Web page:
Primer Tm for sequencing

HARDIES at THORIN.UTHSCSA.EDU HARDIES at THORIN.UTHSCSA.EDU
Wed Apr 12 09:46:11 EST 1995


Chris Silvia asks:

>   What is thought to be the optimal characteristics for
sequencing primers, specifically regarding Tm, GC clamping,
and primer self-annealing?  I use alkaline conditions to 
denature sequencing template in the standard Sequenase
way, but the availability of primer design software has
made me think that a more rational approach to sequencing
primer design is possible instead of the usual hit-and-miss
eyeball method.

The only major problem we ever have with primer design with respect
to sequencing is the inadvertant priming on secondary sites
due to chance matching.  The typical sequenase priming procedures
involve low stringency priming and hence exacerbate this problem.
Methods available to fight this off include:
1) Search against vector & other known seq. in the template 
for matching at 3' end.
2) Keep the template short.
3) Make the primer less stable on the 3' end than on the 5' end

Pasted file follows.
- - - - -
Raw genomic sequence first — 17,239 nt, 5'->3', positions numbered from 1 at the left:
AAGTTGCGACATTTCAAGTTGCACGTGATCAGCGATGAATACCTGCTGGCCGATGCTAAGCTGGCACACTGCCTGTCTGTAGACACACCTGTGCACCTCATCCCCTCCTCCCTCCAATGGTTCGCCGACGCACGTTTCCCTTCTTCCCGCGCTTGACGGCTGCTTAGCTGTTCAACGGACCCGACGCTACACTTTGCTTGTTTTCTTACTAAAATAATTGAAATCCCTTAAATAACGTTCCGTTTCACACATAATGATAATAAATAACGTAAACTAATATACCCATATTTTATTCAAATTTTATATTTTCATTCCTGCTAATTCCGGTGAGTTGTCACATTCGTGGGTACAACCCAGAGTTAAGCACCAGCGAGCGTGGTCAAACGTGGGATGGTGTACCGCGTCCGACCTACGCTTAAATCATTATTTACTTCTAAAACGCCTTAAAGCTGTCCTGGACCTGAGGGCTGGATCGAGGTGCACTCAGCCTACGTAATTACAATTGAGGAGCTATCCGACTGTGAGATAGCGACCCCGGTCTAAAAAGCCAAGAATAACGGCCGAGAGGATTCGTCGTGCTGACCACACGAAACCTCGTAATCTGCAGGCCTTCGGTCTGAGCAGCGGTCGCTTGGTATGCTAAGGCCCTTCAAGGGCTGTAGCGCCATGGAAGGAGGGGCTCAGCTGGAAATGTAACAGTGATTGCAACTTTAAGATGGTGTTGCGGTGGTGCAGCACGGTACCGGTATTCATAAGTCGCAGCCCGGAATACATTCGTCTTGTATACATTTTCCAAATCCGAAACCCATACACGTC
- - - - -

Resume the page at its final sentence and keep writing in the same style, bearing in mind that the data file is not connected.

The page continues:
to make weakly complexed primers unlikely to prime.
4) Use cycle sequencing or other high temperature sequencing that
allows priming at higher stringency.

Of course hairpins and other dramatic self-complementarity is obviously
bad for sequencing primers, but generally I've found that anything bad
enough to screw up sequencing is easily noticed by inspection.

If you go to high temperature priming, then you have the added constraint
that you need to be sure the primer is stable at the annealing
temperature.

A final consideration is that if there's any possibility of wanting
to use the primers for PCR in the future, it pays to try to make them
all with the same Tm in the first place.

Steve Hardies, Assoc. Prof. of Biochem., Univ. of Texas HSC at San Antonio
Hardies at uthscsa.edu





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